India is planning to install offshore wind farms and for that research has already been started. FOWIND is a consortium that is developing plans and assessing feasibility of different sites. Tamil Nadu and Gujarat are the two most potential states having been tested for the offshore project. Tamil Nadu has been assessed and result asserts that Dhanushkodi could be the foremost site budding offshore project over there.
The consortium led by the Global Wind Energy Council (GWEC) is working on the project 'Facilitating Offshore Wind in India (FOWIND)'. Other consortium partners include the Centre for Study of Science, Technology and Policy (CSTEP), DNV GL, the Gujarat Power Corporation Limited (GPCL), and the World Institute of Sustainable Energy (WISE). The National Institute of Wind Energy (NIWE), an autonomous R&D institution under the Indian Ministry of New and Renewable Energy, is a knowledge partner to the project since June 2015. The project seeks to establish structural collaboration and knowledge sharing between the EU and India on offshore wind technology, policy and regulation and serve as a platform for promoting offshore wind research and development activities. The project focuses on the states of Gujarat and Tamil Nadu for identification of potential zones for development through preliminary resource and feasibility assessments for future offshore wind developments, as well as through techno-commercial analysis and preliminary resource assessment.
According to recently published report of Bonafide Research, "India Wind Power Market Outlook, 2022", with the recent approval of India’s offshore wind policy by the Union Cabinet in October 2015, the impetus and added incentive for offshore wind development remains very positive. This is indeed an exciting time to explore the future of offshore wind in India with the hope that Gujarat and Tamil Nadu will found useful resource in offshore wind farm development. The most promising port estate in close proximity to the proposed development zones appears to be Tuticorin. Kattupalli could have some potential for substructure and offshore substation to manufacture, but has significant access restrictions to the most favoured development zones. The FOWIND consortium’s supply chain, port infrastructure and logistics study for both Gujarat and Tamil Nadu, is a key deliverable from the project’s second year and follows on from the FOWIND pre-feasibility study reports issued in mid 2015.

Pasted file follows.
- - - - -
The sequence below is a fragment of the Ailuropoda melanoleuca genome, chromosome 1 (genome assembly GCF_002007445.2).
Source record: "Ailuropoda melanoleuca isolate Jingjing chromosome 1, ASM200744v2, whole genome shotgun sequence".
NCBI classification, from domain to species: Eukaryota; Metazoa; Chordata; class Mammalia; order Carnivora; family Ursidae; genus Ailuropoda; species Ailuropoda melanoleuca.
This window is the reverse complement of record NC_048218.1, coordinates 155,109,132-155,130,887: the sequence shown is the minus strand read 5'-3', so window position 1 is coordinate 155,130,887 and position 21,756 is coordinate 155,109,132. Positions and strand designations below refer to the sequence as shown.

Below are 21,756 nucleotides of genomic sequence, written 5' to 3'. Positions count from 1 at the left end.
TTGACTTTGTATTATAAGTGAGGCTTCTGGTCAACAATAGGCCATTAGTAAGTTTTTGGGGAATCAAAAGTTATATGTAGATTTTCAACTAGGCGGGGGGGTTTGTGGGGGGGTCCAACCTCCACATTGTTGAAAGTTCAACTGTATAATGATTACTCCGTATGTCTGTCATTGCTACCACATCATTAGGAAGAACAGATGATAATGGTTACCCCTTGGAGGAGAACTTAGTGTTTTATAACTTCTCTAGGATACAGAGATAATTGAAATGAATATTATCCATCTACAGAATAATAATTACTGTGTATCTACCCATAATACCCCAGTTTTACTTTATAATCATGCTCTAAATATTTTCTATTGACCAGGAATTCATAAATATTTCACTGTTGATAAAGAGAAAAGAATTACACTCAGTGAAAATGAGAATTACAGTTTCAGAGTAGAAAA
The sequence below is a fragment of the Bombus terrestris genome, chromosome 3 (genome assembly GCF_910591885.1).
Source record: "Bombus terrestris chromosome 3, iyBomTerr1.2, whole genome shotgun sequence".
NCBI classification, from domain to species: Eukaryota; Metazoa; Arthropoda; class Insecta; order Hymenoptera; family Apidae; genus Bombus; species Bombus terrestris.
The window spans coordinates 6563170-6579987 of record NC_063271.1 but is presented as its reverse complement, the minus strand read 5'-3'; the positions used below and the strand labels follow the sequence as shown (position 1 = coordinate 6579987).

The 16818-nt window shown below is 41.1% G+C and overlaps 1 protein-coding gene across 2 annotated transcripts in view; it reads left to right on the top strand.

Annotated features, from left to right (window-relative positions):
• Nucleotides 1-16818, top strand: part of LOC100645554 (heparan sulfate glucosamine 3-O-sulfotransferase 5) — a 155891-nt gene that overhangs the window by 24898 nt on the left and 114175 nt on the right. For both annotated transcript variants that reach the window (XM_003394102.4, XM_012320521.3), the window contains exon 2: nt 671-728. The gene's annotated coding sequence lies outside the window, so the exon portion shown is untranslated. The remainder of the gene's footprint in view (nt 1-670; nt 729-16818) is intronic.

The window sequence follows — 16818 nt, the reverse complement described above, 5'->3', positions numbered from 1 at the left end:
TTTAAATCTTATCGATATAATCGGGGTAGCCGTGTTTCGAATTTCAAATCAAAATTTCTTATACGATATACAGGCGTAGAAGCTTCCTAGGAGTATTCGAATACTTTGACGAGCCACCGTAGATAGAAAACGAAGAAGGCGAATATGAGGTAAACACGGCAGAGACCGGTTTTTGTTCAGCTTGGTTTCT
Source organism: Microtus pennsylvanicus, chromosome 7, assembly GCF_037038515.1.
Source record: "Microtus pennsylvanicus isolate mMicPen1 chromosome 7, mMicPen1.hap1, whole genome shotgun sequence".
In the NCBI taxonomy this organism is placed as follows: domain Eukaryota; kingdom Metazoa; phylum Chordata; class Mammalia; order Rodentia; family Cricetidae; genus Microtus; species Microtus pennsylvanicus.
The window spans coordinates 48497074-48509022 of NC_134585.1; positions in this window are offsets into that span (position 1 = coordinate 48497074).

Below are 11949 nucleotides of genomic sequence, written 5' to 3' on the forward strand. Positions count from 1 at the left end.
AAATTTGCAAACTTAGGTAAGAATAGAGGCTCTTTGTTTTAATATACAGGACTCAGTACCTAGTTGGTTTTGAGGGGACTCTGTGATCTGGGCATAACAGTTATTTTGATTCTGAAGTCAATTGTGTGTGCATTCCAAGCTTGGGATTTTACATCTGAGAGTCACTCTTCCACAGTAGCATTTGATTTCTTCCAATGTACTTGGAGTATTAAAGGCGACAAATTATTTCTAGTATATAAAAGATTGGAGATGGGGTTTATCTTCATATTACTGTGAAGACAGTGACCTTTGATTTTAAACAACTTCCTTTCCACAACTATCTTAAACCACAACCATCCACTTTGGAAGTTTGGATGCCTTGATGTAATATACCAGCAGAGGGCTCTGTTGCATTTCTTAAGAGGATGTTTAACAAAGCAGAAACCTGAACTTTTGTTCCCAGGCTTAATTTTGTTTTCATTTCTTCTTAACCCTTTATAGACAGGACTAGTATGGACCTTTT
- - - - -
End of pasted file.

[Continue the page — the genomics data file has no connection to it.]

Report was aimed to support key offshore wind stakeholders in India including local developers, operators, government bodies, R&D institutions, fabricators, vessels owners, port operators and wind turbine OEMs. The overarching objective was to develop further understanding of typical ports, vessels, and infrastructure and supply chain requirements for offshore wind projects. Wind is the fuel for wind farms and so a crucial element of the development and design process is undertaking a robust assessment of the wind resource. This is typically achieved through the erection of a meteorological mast (met mast) at the site, but other remote sensing techniques such as LiDAR can also be used. These devices seek to measure wind at proposed turbine hub heights and can therefore be quite large structures comprising a foundation, platform, steel lattice met mast, access facilities as well as the measuring sensors. Meteorological sensors track wind speed with instruments at a number of heights or via LiDAR, measuring over a range of heights with one sensor, wind direction, temperature, pressure, humidity, solar radiation and visibility.
Major companies operating in the wind power market of India are Gamesa Renewable Private Limited, GE India Industrial Private Limited, Suzlon Energy Limited, Vestas Wind Technology India Private Limited, Inox Wind Power Limited, Kenersys India Private Limited, Leitwind Shriram Manufacturing Private Limited, ReGen Powertech Private Limited, RRB Energy Limited and Wind World (India) Limited.